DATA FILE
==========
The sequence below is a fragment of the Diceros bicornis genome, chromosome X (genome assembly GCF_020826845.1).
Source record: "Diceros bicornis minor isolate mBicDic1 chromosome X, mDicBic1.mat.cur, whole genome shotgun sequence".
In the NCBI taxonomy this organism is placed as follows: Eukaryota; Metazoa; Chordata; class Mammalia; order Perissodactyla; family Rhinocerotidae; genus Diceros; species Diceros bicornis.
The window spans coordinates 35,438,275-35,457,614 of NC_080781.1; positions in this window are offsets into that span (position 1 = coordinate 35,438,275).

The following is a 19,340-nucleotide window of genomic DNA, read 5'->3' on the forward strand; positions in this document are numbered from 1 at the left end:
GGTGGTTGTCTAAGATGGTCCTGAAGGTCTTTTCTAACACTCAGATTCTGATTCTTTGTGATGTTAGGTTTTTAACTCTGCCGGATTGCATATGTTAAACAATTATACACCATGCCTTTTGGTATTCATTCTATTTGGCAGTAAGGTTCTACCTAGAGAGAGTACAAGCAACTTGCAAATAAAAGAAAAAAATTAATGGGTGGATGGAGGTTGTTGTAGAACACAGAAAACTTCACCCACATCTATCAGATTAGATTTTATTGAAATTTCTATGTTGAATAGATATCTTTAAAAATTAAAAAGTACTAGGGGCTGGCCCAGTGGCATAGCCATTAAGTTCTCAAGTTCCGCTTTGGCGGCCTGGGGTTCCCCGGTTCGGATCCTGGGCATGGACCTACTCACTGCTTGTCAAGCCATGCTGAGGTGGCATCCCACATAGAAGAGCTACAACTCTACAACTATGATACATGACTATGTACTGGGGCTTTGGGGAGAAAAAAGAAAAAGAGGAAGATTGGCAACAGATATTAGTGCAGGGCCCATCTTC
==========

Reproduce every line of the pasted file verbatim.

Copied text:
The sequence below is a fragment of the Diceros bicornis genome, chromosome X (genome assembly GCF_020826845.1).
Source record: "Diceros bicornis minor isolate mBicDic1 chromosome X, mDicBic1.mat.cur, whole genome shotgun sequence".
In the NCBI taxonomy this organism is placed as follows: Eukaryota; Metazoa; Chordata; class Mammalia; order Perissodactyla; family Rhinocerotidae; genus Diceros; species Diceros bicornis.
The window spans coordinates 35,438,275-35,457,614 of NC_080781.1; positions in this window are offsets into that span (position 1 = coordinate 35,438,275).

The following is a 19,340-nucleotide window of genomic DNA, read 5'->3' on the forward strand; positions in this document are numbered from 1 at the left end:
GGTGGTTGTCTAAGATGGTCCTGAAGGTCTTTTCTAACACTCAGATTCTGATTCTTTGTGATGTTAGGTTTTTAACTCTGCCGGATTGCATATGTTAAACAATTATACACCATGCCTTTTGGTATTCATTCTATTTGGCAGTAAGGTTCTACCTAGAGAGAGTACAAGCAACTTGCAAATAAAAGAAAAAAATTAATGGGTGGATGGAGGTTGTTGTAGAACACAGAAAACTTCACCCACATCTATCAGATTAGATTTTATTGAAATTTCTATGTTGAATAGATATCTTTAAAAATTAAAAAGTACTAGGGGCTGGCCCAGTGGCATAGCCATTAAGTTCTCAAGTTCCGCTTTGGCGGCCTGGGGTTCCCCGGTTCGGATCCTGGGCATGGACCTACTCACTGCTTGTCAAGCCATGCTGAGGTGGCATCCCACATAGAAGAGCTACAACTCTACAACTATGATACATGACTATGTACTGGGGCTTTGGGGAGAAAAAAGAAAAAGAGGAAGATTGGCAACAGATATTAGTGCAGGGCCCATCTTC